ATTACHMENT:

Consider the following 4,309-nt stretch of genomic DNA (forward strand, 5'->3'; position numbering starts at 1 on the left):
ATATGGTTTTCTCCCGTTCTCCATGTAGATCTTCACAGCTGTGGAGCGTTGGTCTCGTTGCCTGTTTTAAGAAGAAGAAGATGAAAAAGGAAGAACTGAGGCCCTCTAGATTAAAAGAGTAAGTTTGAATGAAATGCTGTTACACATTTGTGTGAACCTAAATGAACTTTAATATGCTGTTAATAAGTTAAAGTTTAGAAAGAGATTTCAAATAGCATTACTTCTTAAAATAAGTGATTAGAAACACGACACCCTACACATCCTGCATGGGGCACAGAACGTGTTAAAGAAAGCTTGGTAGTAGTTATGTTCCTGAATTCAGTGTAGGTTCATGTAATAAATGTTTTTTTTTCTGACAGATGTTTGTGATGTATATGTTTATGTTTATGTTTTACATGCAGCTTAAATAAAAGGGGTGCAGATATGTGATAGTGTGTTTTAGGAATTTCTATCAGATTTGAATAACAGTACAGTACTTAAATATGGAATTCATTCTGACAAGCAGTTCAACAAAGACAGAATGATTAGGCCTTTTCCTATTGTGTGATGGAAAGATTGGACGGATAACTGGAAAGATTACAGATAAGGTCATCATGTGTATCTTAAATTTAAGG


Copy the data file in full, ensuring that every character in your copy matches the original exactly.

Consider the following 4,309-nt stretch of genomic DNA (forward strand, 5'->3'; position numbering starts at 1 on the left):
ATATGGTTTTCTCCCGTTCTCCATGTAGATCTTCACAGCTGTGGAGCGTTGGTCTCGTTGCCTGTTTTAAGAAGAAGAAGATGAAAAAGGAAGAACTGAGGCCCTCTAGATTAAAAGAGTAAGTTTGAATGAAATGCTGTTACACATTTGTGTGAACCTAAATGAACTTTAATATGCTGTTAATAAGTTAAAGTTTAGAAAGAGATTTCAAATAGCATTACTTCTTAAAATAAGTGATTAGAAACACGACACCCTACACATCCTGCATGGGGCACAGAACGTGTTAAAGAAAGCTTGGTAGTAGTTATGTTCCTGAATTCAGTGTAGGTTCATGTAATAAATGTTTTTTTTTCTGACAGATGTTTGTGATGTATATGTTTATGTTTATGTTTTACATGCAGCTTAAATAAAAGGGGTGCAGATATGTGATAGTGTGTTTTAGGAATTTCTATCAGATTTGAATAACAGTACAGTACTTAAATATGGAATTCATTCTGACAAGCAGTTCAACAAAGACAGAATGATTAGGCCTTTTCCTATTGTGTGATGGAAAGATTGGACGGATAACTGGAAAGATTACAGATAAGGTCATCATGTGTATCTTAAATTTAAGG